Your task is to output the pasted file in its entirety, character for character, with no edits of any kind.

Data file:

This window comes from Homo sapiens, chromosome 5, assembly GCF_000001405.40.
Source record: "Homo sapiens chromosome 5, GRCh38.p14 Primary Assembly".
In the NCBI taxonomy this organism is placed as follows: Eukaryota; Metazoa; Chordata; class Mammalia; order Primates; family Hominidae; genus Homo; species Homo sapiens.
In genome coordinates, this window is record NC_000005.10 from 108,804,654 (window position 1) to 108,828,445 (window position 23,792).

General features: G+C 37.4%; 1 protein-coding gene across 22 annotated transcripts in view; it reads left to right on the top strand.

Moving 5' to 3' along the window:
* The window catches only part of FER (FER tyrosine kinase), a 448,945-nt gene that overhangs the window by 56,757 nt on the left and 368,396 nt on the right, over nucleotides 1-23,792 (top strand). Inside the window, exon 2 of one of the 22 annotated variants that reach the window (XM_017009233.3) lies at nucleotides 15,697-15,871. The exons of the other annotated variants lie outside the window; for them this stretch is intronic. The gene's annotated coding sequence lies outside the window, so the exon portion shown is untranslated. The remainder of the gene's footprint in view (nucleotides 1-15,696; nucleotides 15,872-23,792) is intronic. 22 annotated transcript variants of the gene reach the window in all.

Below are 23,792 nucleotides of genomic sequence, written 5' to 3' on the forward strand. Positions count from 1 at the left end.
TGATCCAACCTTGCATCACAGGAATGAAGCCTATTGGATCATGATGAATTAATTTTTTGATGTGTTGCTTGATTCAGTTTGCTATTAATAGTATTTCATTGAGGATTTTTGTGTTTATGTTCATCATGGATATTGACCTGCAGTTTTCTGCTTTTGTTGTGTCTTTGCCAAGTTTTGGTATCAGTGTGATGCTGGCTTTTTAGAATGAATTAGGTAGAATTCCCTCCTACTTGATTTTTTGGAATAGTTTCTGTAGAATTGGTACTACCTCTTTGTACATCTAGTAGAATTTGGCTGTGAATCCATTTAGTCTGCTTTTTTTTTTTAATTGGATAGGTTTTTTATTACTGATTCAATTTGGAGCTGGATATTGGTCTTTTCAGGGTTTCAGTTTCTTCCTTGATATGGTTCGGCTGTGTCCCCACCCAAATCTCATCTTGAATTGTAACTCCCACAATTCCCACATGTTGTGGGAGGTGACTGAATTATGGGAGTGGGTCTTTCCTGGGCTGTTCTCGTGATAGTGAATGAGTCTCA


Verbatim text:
This window comes from Homo sapiens, chromosome 5, assembly GCF_000001405.40.
Source record: "Homo sapiens chromosome 5, GRCh38.p14 Primary Assembly".
In the NCBI taxonomy this organism is placed as follows: Eukaryota; Metazoa; Chordata; class Mammalia; order Primates; family Hominidae; genus Homo; species Homo sapiens.
In genome coordinates, this window is record NC_000005.10 from 108,804,654 (window position 1) to 108,828,445 (window position 23,792).

General features: G+C 37.4%; 1 protein-coding gene across 22 annotated transcripts in view; it reads left to right on the top strand.

Moving 5' to 3' along the window:
* The window catches only part of FER (FER tyrosine kinase), a 448,945-nt gene that overhangs the window by 56,757 nt on the left and 368,396 nt on the right, over nucleotides 1-23,792 (top strand). Inside the window, exon 2 of one of the 22 annotated variants that reach the window (XM_017009233.3) lies at nucleotides 15,697-15,871. The exons of the other annotated variants lie outside the window; for them this stretch is intronic. The gene's annotated coding sequence lies outside the window, so the exon portion shown is untranslated. The remainder of the gene's footprint in view (nucleotides 1-15,696; nucleotides 15,872-23,792) is intronic. 22 annotated transcript variants of the gene reach the window in all.

Below are 23,792 nucleotides of genomic sequence, written 5' to 3' on the forward strand. Positions count from 1 at the left end.
TGATCCAACCTTGCATCACAGGAATGAAGCCTATTGGATCATGATGAATTAATTTTTTGATGTGTTGCTTGATTCAGTTTGCTATTAATAGTATTTCATTGAGGATTTTTGTGTTTATGTTCATCATGGATATTGACCTGCAGTTTTCTGCTTTTGTTGTGTCTTTGCCAAGTTTTGGTATCAGTGTGATGCTGGCTTTTTAGAATGAATTAGGTAGAATTCCCTCCTACTTGATTTTTTGGAATAGTTTCTGTAGAATTGGTACTACCTCTTTGTACATCTAGTAGAATTTGGCTGTGAATCCATTTAGTCTGCTTTTTTTTTTTAATTGGATAGGTTTTTTATTACTGATTCAATTTGGAGCTGGATATTGGTCTTTTCAGGGTTTCAGTTTCTTCCTTGATATGGTTCGGCTGTGTCCCCACCCAAATCTCATCTTGAATTGTAACTCCCACAATTCCCACATGTTGTGGGAGGTGACTGAATTATGGGAGTGGGTCTTTCCTGGGCTGTTCTCGTGATAGTGAATGAGTCTCA